Divorce process overview part three. In Divorce Process Overview – Part Two , we discussed how spouses owe a fiduciary duty to each other and under the California Family Code that the parties to a dissolution or legal separation are required to provide full and accurate disclosure of all assets and liabilities in which one or both parties may have an interest and they must serve their disclosures on the other party.
Assuming the other party has filed a Response to the Petition and the preliminary declarations of disclosures are exchanged and served, the parties then have two options. First, the parties can and should make efforts to cooperate with settlement negotiations and minimize the cost of litigation. Second, if the parties cannot agree, judicial intervention becomes necessary.
The first option, resolution by agreement, is by far more beneficial to the parties and the most cost effective. Resolution by written agreement involves preparation and execution of either a Marital Settlement Agreement (MSA) or a Stipulated Judgment. Both documents can operate to memorialize the intent of the parties as it relates to issues of the division of community property, child support, spousal support, custody and visitation. Once executed by the parties, the agreement is filed with the court and becomes an order attached to the final judgment.
Aside from being more cost effective than going to trial, parties who can agree have more control over the disposition and division of their community property, child support, spousal support, custody and visitation. Typically, a court will not question or dispute an agreement between the parties. This is particularly true if both parties are represented by counsel. When the parties can agree, there is more flexibility afforded to the parties on these issues than going to trial because a judge must order an equal division of the property in most cases and abide by statues as to support and custody. With a MSA or Stipulated Judgment, the parties have the flexibility to agree on something other than an equal division of the property or guideline child support for example. Effectively, the parties can “opt out” of the California Code and by doing so; have more control over what happens post-judgment.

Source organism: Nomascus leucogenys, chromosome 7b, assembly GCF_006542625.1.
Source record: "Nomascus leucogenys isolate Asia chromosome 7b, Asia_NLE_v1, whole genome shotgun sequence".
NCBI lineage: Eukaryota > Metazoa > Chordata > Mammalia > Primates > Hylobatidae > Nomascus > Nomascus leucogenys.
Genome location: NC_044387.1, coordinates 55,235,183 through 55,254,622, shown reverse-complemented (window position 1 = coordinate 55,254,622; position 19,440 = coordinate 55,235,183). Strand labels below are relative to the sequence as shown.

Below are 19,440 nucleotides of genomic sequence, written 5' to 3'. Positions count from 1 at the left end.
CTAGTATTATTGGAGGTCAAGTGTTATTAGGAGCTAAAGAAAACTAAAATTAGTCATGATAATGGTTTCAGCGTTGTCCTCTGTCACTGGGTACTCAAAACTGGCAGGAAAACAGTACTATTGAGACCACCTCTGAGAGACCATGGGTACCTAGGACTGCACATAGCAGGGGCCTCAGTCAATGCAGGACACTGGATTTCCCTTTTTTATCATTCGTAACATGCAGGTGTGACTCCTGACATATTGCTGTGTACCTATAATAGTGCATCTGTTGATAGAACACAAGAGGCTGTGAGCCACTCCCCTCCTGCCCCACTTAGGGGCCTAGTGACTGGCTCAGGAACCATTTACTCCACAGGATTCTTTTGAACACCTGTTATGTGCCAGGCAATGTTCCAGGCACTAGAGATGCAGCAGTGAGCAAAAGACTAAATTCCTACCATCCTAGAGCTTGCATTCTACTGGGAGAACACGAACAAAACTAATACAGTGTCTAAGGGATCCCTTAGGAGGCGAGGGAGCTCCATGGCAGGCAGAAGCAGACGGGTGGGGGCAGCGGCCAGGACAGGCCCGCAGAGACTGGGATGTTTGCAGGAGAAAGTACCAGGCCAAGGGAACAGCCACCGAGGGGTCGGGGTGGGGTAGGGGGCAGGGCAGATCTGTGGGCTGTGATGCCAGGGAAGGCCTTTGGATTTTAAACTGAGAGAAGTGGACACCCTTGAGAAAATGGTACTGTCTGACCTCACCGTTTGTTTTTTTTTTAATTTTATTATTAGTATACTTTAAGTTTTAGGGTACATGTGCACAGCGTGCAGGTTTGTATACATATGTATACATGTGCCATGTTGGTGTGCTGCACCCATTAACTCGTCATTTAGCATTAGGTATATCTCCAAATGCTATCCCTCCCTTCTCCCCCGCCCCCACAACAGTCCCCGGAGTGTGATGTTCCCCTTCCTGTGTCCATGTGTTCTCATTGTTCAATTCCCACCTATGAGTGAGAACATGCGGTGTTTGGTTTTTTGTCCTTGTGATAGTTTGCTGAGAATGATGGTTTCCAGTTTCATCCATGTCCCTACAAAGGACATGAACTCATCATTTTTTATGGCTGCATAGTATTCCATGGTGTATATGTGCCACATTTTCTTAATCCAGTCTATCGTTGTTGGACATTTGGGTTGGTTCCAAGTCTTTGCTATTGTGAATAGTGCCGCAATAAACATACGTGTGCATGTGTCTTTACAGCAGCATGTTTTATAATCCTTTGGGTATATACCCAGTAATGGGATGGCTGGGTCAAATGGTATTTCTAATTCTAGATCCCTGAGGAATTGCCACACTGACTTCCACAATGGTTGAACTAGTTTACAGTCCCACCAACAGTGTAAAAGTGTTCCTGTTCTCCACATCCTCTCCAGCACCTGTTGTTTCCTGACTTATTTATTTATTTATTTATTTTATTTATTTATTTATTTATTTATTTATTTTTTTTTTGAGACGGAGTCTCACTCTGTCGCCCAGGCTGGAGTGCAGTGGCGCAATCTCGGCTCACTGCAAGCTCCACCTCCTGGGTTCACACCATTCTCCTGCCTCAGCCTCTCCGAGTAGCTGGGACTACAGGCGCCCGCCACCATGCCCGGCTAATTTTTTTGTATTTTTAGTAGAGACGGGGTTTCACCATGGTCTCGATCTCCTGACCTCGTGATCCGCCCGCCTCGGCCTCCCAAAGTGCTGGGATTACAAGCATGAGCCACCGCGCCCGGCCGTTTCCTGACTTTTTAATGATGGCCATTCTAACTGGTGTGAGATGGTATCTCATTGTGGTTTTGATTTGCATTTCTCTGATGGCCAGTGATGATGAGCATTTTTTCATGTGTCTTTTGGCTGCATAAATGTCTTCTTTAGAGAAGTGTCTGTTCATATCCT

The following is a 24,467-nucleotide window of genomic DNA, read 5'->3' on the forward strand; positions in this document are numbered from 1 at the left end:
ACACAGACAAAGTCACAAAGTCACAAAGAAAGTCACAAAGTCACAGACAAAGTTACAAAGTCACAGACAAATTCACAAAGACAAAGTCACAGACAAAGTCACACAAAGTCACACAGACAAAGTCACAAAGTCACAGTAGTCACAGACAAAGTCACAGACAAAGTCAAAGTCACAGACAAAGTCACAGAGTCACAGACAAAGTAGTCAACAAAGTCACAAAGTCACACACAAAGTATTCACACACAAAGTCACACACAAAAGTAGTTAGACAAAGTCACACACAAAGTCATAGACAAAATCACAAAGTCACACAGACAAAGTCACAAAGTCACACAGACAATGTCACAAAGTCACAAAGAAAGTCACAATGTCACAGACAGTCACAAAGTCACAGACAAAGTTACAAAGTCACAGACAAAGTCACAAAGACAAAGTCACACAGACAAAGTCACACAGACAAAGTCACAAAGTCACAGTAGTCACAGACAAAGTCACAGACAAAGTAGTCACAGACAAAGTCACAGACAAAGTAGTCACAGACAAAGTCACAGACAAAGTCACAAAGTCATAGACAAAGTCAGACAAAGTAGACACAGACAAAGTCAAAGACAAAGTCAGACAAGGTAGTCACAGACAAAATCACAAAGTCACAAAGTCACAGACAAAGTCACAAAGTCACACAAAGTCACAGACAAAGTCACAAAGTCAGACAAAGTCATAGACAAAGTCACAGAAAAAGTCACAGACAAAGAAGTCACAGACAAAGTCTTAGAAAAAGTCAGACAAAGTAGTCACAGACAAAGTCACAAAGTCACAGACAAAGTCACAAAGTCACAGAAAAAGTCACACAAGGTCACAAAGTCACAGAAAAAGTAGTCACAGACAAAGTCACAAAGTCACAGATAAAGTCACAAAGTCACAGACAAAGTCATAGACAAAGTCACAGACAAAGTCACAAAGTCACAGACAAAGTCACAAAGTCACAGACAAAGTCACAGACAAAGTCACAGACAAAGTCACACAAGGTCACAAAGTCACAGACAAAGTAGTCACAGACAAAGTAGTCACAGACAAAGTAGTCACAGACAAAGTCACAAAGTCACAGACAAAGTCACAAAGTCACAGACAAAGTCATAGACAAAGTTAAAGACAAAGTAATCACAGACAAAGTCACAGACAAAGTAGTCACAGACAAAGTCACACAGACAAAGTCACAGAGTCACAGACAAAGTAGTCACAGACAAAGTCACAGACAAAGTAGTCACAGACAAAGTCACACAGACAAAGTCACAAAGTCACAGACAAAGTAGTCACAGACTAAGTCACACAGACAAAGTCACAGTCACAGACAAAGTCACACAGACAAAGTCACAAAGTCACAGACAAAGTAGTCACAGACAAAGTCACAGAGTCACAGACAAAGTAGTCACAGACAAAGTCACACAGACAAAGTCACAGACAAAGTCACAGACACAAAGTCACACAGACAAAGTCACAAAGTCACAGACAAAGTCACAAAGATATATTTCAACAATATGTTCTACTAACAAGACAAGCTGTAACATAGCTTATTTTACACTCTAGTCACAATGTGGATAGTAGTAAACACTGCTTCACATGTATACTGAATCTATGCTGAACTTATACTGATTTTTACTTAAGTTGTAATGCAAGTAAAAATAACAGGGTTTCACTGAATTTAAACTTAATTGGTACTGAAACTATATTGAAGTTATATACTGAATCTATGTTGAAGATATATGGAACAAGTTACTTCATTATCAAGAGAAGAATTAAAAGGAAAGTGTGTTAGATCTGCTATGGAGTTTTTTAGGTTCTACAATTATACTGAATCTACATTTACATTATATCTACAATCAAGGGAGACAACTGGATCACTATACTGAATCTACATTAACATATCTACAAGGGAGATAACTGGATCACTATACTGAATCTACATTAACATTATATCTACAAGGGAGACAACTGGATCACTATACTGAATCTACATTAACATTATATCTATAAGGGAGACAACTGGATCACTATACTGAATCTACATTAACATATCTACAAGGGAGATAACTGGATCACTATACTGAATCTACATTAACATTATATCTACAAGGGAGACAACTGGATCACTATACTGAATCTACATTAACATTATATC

The less parties agree, the more judicial involvement. If the parties cannot agree they have the option to try Alternative Dispute Resolution, which could involve use of a private mediator or settlement conferences. If the parties still cannot agree, the court will require a mandatory settlement conference before trial.
Trials can be costly. At trial, a judge equally divides the community property and decides the future of support and custody leaving the parties with far less control. A wise boxing coach once cautioned his protégé, “Don’t let this go to the judges. You may not like the result. End the fight before the bell.”
The court favors and encourages agreement between the parties. The court is there to intervene if necessary, but a better result stems from every effort being made by the parties to resolve these issues between themselves and arrive at a written agreement.